What is the REPowerEU Plan?
The global shortage of natural gas and crude oil continues to drive market volatility and historically elevated prices. In the first quarter of the year, short-term natural gas prices on the most prominent European exchange were five times higher than the 2021 average. In addition to elevated short-term prices, the futures market pricing is two to three times higher than 2021 prices for the next three years.
The current market suggests that investors expect natural gas prices to remain volatile and elevated for the foreseeable future. While the entire supply chain is affected by these prices, consumers bear the brunt of the costs. Suppliers and companies pass costs onto consumers leading to higher energy bills, cost of goods, and overall inflation.
The European Union released the REPowerEU Plan with the goal of reigning in energy costs in the short and long term to reduce the current economic burden companies and consumers face. The plan would mobilize over €300 billion to reduce reliance on Russian gas and oil and accelerate renewable energy investments and adoption to develop a more resilient energy system.
The Current State of European Energy
The European energy crisis began due to a historically cold winter that lowered natural gas reserves, lower than expected renewable energy production, and overreliance on Russian natural gas. As summer approaches, new factors are driving the sustained supply shortage for natural gas.
The Ongoing Russian War
Russia is the largest supplier of natural gas to the European Union. While the European Union set goals to reduce its reliance on Russia, an unprecedentedly frigid winter caused historically low natural gas reserves due to high energy demand. When Russia began amassing troops along the Ukrainian border, this action became a catalyst that ignited volatility in the natural energy market.
As a result, the European Union began accelerating the diversification of its energy supply chain to reduce its reliance on and economic support of Russia. The European Union spent as much as $1 billion per day importing Russian coal, natural gas, and oil. With the ongoing conflict in Ukraine, this became an untenable situation that necessitated energy supplier diversification.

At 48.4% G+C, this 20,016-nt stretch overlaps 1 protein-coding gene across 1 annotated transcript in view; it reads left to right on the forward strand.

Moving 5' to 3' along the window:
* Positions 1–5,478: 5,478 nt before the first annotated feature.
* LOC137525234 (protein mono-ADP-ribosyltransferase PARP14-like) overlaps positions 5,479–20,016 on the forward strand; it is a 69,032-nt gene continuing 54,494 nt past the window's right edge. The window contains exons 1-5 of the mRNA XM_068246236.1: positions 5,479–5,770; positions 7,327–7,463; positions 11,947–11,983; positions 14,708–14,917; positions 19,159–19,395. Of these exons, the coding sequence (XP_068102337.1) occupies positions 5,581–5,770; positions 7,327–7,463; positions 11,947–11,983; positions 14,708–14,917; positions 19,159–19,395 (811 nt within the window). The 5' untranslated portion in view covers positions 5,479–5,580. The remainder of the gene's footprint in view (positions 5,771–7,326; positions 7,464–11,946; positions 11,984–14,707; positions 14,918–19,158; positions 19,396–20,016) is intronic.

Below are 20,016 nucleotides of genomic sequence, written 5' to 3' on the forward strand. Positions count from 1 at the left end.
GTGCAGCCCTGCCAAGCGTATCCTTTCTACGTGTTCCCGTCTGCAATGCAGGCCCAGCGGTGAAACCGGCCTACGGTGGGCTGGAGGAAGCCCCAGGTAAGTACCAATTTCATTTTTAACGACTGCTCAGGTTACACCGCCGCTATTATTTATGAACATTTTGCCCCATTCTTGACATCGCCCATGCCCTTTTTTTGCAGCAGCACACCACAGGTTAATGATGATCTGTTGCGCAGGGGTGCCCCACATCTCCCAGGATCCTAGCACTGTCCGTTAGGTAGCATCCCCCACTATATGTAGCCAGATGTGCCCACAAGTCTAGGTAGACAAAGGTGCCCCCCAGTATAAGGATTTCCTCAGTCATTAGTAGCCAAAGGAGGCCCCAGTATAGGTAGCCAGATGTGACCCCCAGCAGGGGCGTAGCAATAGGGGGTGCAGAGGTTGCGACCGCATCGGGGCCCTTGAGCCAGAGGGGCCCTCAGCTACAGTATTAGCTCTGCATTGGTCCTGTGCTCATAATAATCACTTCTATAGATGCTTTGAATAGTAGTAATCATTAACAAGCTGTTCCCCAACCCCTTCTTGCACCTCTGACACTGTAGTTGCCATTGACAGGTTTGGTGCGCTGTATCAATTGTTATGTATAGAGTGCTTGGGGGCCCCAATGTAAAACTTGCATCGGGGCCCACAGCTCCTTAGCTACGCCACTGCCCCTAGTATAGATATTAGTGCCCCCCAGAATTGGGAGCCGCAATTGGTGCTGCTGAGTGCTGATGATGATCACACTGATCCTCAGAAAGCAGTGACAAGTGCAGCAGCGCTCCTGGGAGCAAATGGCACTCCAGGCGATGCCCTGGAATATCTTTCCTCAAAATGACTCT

The European Union’s decision to accelerate this process caused additional ripples across the global energy markets. While many countries like the United States do not rely on Russian natural gas, the European Union must replace up to 40% of its natural gas supply with new sources. This introduced a new, large competitor into the market for natural gas that drove up short-term and long-term natural gas prices.
The United States Heat Wave
The National Oceanic and Atmospheric Administration forecasted that the United States will experience above-normal temperatures throughout summer. The forecast is leading many investors to predict an increase in energy demands across the board including natural gas. Given the current state of the global market, this could lead to an even tighter supply chain in the near future.
The United States’ natural gas supply is further compounded by the European Union purchasing natural gas from and contracting with American producers. With an overall summer heatwave predicted, American energy demand will rapidly rise as people flock indoors and use more water, air conditioning, and electricity to avoid the heat. While American natural gas producers will greatly benefit from this, the global supply chain will face even further constraints.
The forecasted summer heatwave combined with European Union demand for American natural gas are factors driving the short-term and long-term energy market prices. As more nations place sanctions on Russian energy, an already tight supply chain will become even tighter. Unless companies can rapidly increase production to fill demand, the price of natural gas will remain volatile and elevated.
Rising Carbon Credit Prices
The global carbon markets are growing at a rapid pace. The market grew 20 percent year over year for four consecutive years with analysis estimating the global carbon market to be worth between $5 billion and $180 billion by 2030. The healthy growth of the market is leading more and more companies and investors to participate in the market.
The European energy crisis is forcing companies to rely on fossil fuels to meet short-term energy demands. While renewables are the long-term solution, companies are generating more emissions to meet global energy demands which leads them to purchase more carbon credits to offset their emissions. This activity and rise in demand for carbon credits is leading to an increase in price.
While a healthy carbon credit market is necessary to incentivize companies to transition to renewable energy, they contribute to higher short-term energy prices. In order to offset the costs of purchasing more carbon credits at an increased price, companies pass the costs up the value chain and ultimately to consumers through higher energy prices. This becomes another factor that drives the energy crisis and historic energy prices across the world.